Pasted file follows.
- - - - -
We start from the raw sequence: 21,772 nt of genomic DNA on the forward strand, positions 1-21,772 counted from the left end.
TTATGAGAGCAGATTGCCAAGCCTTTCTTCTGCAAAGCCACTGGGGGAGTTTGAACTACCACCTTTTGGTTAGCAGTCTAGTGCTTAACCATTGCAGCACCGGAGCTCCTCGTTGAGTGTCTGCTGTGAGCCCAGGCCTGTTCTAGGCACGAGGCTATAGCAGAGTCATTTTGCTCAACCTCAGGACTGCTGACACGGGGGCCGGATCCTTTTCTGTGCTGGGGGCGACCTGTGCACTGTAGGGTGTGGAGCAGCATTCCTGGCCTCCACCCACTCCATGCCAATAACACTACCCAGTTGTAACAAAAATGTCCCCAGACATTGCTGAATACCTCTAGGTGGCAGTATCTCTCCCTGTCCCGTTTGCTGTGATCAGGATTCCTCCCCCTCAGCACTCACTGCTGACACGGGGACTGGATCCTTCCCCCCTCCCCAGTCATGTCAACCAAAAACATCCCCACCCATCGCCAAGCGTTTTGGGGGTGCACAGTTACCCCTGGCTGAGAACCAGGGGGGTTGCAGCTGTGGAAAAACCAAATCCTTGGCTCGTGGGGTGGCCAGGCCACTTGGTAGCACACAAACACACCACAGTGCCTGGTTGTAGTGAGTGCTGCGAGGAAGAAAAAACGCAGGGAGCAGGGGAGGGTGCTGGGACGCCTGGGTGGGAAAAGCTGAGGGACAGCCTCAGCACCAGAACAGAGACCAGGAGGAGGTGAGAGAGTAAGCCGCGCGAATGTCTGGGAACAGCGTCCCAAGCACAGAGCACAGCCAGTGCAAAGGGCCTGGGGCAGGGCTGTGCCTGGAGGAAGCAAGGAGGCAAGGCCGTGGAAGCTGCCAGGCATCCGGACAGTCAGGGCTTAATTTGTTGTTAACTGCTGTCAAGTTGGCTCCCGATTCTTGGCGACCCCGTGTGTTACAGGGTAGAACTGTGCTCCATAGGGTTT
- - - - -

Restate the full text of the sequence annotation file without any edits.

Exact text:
We start from the raw sequence: 21,772 nt of genomic DNA on the forward strand, positions 1-21,772 counted from the left end.
TTATGAGAGCAGATTGCCAAGCCTTTCTTCTGCAAAGCCACTGGGGGAGTTTGAACTACCACCTTTTGGTTAGCAGTCTAGTGCTTAACCATTGCAGCACCGGAGCTCCTCGTTGAGTGTCTGCTGTGAGCCCAGGCCTGTTCTAGGCACGAGGCTATAGCAGAGTCATTTTGCTCAACCTCAGGACTGCTGACACGGGGGCCGGATCCTTTTCTGTGCTGGGGGCGACCTGTGCACTGTAGGGTGTGGAGCAGCATTCCTGGCCTCCACCCACTCCATGCCAATAACACTACCCAGTTGTAACAAAAATGTCCCCAGACATTGCTGAATACCTCTAGGTGGCAGTATCTCTCCCTGTCCCGTTTGCTGTGATCAGGATTCCTCCCCCTCAGCACTCACTGCTGACACGGGGACTGGATCCTTCCCCCCTCCCCAGTCATGTCAACCAAAAACATCCCCACCCATCGCCAAGCGTTTTGGGGGTGCACAGTTACCCCTGGCTGAGAACCAGGGGGGTTGCAGCTGTGGAAAAACCAAATCCTTGGCTCGTGGGGTGGCCAGGCCACTTGGTAGCACACAAACACACCACAGTGCCTGGTTGTAGTGAGTGCTGCGAGGAAGAAAAAACGCAGGGAGCAGGGGAGGGTGCTGGGACGCCTGGGTGGGAAAAGCTGAGGGACAGCCTCAGCACCAGAACAGAGACCAGGAGGAGGTGAGAGAGTAAGCCGCGCGAATGTCTGGGAACAGCGTCCCAAGCACAGAGCACAGCCAGTGCAAAGGGCCTGGGGCAGGGCTGTGCCTGGAGGAAGCAAGGAGGCAAGGCCGTGGAAGCTGCCAGGCATCCGGACAGTCAGGGCTTAATTTGTTGTTAACTGCTGTCAAGTTGGCTCCCGATTCTTGGCGACCCCGTGTGTTACAGGGTAGAACTGTGCTCCATAGGGTTT